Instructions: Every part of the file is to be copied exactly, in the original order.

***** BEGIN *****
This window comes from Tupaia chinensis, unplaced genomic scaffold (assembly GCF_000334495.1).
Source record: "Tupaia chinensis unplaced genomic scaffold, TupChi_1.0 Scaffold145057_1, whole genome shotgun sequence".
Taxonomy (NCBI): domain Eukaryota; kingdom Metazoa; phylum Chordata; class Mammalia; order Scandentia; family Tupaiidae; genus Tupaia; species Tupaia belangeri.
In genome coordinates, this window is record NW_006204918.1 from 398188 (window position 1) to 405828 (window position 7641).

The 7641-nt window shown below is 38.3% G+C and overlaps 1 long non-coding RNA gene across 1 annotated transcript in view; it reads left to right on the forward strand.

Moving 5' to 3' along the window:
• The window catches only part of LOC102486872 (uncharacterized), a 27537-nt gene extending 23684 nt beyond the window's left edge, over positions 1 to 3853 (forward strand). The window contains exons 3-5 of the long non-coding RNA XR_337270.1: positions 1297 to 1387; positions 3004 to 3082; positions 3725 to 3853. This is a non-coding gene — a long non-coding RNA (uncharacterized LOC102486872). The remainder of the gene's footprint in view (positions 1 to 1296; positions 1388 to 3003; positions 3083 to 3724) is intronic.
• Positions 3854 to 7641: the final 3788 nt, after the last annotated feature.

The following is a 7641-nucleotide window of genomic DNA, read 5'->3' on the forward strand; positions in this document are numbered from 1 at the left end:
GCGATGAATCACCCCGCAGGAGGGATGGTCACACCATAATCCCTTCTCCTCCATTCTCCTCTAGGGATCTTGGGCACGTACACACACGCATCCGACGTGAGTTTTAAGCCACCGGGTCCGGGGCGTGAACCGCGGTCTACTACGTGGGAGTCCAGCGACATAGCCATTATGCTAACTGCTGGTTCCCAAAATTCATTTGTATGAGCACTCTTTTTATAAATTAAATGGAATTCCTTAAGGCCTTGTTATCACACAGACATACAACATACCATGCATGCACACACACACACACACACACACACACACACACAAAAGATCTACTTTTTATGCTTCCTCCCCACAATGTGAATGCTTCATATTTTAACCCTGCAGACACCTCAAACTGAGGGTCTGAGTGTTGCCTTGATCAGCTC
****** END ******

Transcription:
This window comes from Tupaia chinensis, unplaced genomic scaffold (assembly GCF_000334495.1).
Source record: "Tupaia chinensis unplaced genomic scaffold, TupChi_1.0 Scaffold145057_1, whole genome shotgun sequence".
Taxonomy (NCBI): domain Eukaryota; kingdom Metazoa; phylum Chordata; class Mammalia; order Scandentia; family Tupaiidae; genus Tupaia; species Tupaia belangeri.
In genome coordinates, this window is record NW_006204918.1 from 398188 (window position 1) to 405828 (window position 7641).

The 7641-nt window shown below is 38.3% G+C and overlaps 1 long non-coding RNA gene across 1 annotated transcript in view; it reads left to right on the forward strand.

Moving 5' to 3' along the window:
• The window catches only part of LOC102486872 (uncharacterized), a 27537-nt gene extending 23684 nt beyond the window's left edge, over positions 1 to 3853 (forward strand). The window contains exons 3-5 of the long non-coding RNA XR_337270.1: positions 1297 to 1387; positions 3004 to 3082; positions 3725 to 3853. This is a non-coding gene — a long non-coding RNA (uncharacterized LOC102486872). The remainder of the gene's footprint in view (positions 1 to 1296; positions 1388 to 3003; positions 3083 to 3724) is intronic.
• Positions 3854 to 7641: the final 3788 nt, after the last annotated feature.

The following is a 7641-nucleotide window of genomic DNA, read 5'->3' on the forward strand; positions in this document are numbered from 1 at the left end:
GCGATGAATCACCCCGCAGGAGGGATGGTCACACCATAATCCCTTCTCCTCCATTCTCCTCTAGGGATCTTGGGCACGTACACACACGCATCCGACGTGAGTTTTAAGCCACCGGGTCCGGGGCGTGAACCGCGGTCTACTACGTGGGAGTCCAGCGACATAGCCATTATGCTAACTGCTGGTTCCCAAAATTCATTTGTATGAGCACTCTTTTTATAAATTAAATGGAATTCCTTAAGGCCTTGTTATCACACAGACATACAACATACCATGCATGCACACACACACACACACACACACACACACACACAAAAGATCTACTTTTTATGCTTCCTCCCCACAATGTGAATGCTTCATATTTTAACCCTGCAGACACCTCAAACTGAGGGTCTGAGTGTTGCCTTGATCAGCTC